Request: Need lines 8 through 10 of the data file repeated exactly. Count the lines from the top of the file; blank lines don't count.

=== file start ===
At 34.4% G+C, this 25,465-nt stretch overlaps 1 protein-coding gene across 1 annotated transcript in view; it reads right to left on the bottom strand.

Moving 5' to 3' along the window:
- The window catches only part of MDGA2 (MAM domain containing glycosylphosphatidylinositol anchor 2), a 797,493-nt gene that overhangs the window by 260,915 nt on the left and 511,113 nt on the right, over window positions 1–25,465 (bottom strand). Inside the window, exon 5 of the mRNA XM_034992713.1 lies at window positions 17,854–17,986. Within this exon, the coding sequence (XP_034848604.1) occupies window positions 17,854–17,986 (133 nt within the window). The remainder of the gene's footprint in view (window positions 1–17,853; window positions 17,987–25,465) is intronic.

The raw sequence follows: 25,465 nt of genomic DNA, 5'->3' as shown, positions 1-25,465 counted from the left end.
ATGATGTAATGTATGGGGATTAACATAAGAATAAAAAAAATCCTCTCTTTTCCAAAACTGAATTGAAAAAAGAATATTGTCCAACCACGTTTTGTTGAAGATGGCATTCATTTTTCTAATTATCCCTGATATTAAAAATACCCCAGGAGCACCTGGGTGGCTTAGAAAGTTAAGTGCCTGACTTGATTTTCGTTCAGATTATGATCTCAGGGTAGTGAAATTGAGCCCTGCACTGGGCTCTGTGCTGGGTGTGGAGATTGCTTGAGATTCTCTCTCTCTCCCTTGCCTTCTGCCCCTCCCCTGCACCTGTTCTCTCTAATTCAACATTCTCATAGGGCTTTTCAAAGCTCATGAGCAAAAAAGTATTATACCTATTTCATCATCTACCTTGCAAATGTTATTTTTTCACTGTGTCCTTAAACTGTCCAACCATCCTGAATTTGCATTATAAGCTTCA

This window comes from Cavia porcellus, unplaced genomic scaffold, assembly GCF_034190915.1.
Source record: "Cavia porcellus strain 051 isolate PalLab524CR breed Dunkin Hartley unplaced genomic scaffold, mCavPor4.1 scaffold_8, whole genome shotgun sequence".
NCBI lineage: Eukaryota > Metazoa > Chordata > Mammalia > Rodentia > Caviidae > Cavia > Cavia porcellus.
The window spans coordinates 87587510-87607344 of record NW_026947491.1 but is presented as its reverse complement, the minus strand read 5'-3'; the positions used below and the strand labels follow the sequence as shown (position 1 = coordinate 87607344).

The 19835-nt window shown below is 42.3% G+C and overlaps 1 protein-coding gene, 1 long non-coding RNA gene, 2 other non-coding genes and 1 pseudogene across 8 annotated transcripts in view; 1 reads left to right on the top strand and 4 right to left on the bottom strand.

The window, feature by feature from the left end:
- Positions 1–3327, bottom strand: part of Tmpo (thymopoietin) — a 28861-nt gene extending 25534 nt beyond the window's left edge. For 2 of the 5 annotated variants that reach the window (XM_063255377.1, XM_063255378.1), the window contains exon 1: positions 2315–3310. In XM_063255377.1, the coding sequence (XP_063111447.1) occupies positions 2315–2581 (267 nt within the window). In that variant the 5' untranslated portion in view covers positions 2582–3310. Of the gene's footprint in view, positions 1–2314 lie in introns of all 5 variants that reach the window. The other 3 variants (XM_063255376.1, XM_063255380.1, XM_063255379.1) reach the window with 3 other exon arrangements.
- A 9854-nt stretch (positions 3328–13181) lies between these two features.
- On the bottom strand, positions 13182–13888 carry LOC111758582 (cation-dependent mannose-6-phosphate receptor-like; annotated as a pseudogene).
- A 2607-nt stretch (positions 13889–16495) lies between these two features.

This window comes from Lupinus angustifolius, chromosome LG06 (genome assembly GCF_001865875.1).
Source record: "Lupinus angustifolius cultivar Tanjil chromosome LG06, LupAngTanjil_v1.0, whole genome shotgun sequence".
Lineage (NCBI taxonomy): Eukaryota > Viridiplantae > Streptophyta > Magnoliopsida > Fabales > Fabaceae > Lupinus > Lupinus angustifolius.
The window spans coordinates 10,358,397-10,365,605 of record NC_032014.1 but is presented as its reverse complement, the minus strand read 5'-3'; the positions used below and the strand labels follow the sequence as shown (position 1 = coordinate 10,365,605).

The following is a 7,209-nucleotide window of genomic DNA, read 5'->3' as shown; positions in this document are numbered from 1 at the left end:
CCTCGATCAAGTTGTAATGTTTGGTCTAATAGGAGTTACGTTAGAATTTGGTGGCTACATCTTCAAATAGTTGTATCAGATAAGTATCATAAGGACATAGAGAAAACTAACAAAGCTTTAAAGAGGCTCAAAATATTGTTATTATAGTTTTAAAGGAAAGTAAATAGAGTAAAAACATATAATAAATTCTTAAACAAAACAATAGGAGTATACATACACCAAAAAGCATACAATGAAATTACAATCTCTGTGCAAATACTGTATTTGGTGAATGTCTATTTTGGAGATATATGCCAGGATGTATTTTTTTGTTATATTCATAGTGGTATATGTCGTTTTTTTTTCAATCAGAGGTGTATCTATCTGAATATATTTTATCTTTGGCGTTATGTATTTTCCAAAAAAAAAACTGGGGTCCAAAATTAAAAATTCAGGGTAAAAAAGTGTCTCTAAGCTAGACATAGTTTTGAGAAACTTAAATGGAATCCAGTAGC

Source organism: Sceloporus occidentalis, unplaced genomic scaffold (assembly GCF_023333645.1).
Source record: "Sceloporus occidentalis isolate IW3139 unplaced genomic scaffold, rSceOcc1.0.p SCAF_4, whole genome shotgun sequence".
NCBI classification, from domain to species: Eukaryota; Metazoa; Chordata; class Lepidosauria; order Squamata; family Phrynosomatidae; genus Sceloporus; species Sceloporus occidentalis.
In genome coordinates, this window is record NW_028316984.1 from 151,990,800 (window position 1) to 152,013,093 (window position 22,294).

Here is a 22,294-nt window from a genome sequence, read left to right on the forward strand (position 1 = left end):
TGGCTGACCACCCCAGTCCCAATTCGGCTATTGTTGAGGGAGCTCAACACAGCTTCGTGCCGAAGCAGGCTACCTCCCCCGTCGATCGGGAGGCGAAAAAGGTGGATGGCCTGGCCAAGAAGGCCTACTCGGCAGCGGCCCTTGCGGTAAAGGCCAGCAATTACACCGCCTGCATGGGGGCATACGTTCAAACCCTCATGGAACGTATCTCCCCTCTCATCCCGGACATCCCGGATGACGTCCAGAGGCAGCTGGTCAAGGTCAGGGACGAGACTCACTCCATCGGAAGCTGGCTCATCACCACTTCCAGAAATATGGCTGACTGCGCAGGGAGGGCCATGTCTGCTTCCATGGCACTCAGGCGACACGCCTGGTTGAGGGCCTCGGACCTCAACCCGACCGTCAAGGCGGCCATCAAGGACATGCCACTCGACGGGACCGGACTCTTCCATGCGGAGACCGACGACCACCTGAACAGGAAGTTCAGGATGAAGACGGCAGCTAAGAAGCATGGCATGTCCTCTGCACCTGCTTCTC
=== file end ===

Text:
NCBI lineage: Eukaryota > Metazoa > Chordata > Mammalia > Rodentia > Caviidae > Cavia > Cavia porcellus.
The window spans coordinates 87587510-87607344 of record NW_026947491.1 but is presented as its reverse complement, the minus strand read 5'-3'; the positions used below and the strand labels follow the sequence as shown (position 1 = coordinate 87607344).

The 19835-nt window shown below is 42.3% G+C and overlaps 1 protein-coding gene, 1 long non-coding RNA gene, 2 other non-coding genes and 1 pseudogene across 8 annotated transcripts in view; 1 reads left to right on the top strand and 4 right to left on the bottom strand.